The NATO-led coalition in Afghanistan on Monday turned over to Afghan authorities complete control of the Bagram prison, where many inmates are being held without trial or charge.
"The transfer of the detention facility is an important part of the overall transition of security lead to Afghan National Security Forces," U.S. Gen. Joseph Dunford, commander of the International Security Assistance Force, said.
The transfer was completed at a ceremony where Dunford and Afghan Defense Minister Bismillah Mohammadi signed a memorandum of understanding in which the detainees are guaranteed fair and humane treatment.
The jail was originally located at the U.S. Bagram airbase, 40 kilometers (25 miles) from Kabul, but was shifted in 2010 to a new installation in nearby Parwan.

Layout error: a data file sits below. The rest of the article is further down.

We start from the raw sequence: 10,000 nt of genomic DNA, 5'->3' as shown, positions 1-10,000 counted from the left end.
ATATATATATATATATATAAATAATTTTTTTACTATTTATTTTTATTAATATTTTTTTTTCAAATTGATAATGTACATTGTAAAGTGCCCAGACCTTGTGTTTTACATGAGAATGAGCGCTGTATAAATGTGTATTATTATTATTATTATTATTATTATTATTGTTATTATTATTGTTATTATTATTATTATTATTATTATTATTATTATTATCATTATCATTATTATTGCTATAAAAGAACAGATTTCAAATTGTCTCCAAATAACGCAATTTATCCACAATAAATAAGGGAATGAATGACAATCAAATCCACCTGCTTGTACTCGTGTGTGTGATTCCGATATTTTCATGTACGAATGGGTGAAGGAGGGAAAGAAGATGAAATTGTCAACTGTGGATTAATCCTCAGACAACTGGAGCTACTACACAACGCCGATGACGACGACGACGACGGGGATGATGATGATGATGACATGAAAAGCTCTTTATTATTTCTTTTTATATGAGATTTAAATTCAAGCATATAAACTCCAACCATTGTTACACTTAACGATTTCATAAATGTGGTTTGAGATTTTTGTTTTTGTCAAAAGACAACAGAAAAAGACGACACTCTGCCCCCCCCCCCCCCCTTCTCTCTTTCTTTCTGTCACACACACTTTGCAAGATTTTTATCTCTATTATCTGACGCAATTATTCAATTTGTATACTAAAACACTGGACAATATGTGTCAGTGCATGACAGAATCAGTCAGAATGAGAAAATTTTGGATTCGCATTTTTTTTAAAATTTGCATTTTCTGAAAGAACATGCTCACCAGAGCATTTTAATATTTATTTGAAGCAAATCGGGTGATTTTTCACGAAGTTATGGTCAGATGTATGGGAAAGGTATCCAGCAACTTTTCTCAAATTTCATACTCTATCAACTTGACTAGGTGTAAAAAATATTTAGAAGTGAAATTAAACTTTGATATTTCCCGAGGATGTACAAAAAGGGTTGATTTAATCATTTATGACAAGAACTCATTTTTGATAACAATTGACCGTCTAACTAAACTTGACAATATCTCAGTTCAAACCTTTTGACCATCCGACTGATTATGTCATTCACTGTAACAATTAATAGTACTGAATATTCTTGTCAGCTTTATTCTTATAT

The prison will now be known as the Afghan National Detention Facility at Parwan.
In September 2012, ISAF turned over partial control of Bagram, including about 3,000 detainees, to Afghan authorities, although 600 prisoners remained in U.S. custody, according to Tolo television.
The prison at Bagram has been the focus of several controversies since the U.S. invasion of Afghanistan in 2001.
Organizations such as Amnesty International have complained that the United States has held hundreds of people at the center, including minors, without access to attorneys or courts.
Former inmates said they were tortured at Bagram.
Afghan President Hamid Karzai also has criticized the existence of Bagram as a violation of his country's sovereignty.
The handover came a few hours before U.S. Secretary of State John Kerry arrived in Kabul on an unannounced visit. EFE